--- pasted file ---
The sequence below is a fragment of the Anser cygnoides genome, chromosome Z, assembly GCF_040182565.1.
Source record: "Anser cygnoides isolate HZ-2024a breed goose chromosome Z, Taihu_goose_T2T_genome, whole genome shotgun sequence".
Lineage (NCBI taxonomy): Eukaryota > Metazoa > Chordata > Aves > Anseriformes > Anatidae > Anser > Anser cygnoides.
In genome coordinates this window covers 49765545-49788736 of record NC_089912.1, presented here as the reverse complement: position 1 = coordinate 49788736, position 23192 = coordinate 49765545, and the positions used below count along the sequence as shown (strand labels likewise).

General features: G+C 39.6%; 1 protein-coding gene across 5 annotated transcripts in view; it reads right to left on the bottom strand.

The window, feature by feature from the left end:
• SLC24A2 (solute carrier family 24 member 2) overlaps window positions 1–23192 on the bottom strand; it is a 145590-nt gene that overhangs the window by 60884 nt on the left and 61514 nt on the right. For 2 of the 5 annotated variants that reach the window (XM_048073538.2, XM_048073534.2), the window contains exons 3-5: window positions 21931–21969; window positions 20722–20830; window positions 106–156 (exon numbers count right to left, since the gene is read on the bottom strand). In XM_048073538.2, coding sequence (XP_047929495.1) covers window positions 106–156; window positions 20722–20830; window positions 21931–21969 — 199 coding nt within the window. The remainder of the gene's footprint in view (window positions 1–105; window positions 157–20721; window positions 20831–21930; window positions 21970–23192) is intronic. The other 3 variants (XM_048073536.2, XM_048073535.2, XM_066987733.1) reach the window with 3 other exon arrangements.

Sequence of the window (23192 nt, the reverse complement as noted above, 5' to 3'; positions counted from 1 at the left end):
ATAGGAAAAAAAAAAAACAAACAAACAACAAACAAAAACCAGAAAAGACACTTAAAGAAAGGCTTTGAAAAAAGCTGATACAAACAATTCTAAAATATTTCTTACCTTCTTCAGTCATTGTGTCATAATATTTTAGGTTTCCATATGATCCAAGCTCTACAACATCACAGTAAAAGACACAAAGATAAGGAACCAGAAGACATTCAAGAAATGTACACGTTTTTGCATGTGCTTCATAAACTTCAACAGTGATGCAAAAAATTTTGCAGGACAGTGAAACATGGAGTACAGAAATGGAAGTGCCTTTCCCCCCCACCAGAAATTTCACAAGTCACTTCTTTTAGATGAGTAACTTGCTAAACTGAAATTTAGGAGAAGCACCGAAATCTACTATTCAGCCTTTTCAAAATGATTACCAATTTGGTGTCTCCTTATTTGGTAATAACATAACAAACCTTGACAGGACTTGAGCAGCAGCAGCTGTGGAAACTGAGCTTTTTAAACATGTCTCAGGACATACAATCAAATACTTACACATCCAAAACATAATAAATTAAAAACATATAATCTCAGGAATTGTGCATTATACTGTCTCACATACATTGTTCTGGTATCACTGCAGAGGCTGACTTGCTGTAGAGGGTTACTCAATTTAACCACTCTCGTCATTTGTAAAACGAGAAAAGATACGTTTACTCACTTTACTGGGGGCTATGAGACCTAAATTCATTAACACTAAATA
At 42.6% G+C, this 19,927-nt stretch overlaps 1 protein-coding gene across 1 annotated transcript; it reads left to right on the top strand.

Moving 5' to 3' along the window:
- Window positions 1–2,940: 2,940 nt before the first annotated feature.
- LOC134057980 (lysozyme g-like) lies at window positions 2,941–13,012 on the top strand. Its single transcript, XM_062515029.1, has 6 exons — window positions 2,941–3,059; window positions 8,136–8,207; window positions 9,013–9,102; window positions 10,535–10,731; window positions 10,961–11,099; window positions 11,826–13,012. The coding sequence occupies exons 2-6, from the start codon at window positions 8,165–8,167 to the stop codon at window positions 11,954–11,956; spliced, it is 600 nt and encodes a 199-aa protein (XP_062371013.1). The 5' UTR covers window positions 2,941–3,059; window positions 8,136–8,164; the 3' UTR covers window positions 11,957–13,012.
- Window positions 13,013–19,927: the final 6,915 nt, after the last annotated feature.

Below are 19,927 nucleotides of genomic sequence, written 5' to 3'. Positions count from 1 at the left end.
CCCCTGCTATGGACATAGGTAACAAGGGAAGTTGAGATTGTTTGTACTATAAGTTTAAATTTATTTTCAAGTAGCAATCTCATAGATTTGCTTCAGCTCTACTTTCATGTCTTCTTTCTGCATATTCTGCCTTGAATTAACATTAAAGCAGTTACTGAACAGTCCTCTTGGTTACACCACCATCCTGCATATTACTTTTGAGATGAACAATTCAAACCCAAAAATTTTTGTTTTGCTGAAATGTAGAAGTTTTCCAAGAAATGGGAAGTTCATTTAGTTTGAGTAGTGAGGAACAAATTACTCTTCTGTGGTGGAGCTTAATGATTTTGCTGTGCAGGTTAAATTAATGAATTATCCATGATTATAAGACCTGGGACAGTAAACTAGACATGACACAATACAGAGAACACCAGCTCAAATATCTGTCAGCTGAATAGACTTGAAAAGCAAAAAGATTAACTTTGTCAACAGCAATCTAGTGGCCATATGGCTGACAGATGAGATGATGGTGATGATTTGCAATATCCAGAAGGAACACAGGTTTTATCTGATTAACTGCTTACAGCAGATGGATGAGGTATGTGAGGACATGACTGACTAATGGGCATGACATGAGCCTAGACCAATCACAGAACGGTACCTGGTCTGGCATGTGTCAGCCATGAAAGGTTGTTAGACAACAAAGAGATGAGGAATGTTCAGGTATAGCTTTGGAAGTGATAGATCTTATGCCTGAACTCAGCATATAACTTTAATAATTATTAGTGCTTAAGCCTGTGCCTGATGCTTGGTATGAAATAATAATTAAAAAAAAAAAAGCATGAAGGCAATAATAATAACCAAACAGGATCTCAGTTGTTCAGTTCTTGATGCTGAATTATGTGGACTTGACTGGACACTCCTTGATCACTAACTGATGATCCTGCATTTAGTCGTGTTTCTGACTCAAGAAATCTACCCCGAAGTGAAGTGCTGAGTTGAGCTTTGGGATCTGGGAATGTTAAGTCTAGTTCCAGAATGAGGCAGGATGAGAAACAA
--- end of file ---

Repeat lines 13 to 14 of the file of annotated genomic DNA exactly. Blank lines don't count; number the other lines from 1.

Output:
- LOC134057980 (lysozyme g-like) lies at window positions 2,941–13,012 on the top strand. Its single transcript, XM_062515029.1, has 6 exons — window positions 2,941–3,059; window positions 8,136–8,207; window positions 9,013–9,102; window positions 10,535–10,731; window positions 10,961–11,099; window positions 11,826–13,012. The coding sequence occupies exons 2-6, from the start codon at window positions 8,165–8,167 to the stop codon at window positions 11,954–11,956; spliced, it is 600 nt and encodes a 199-aa protein (XP_062371013.1). The 5' UTR covers window positions 2,941–3,059; window positions 8,136–8,164; the 3' UTR covers window positions 11,957–13,012.
- Window positions 13,013–19,927: the final 6,915 nt, after the last annotated feature.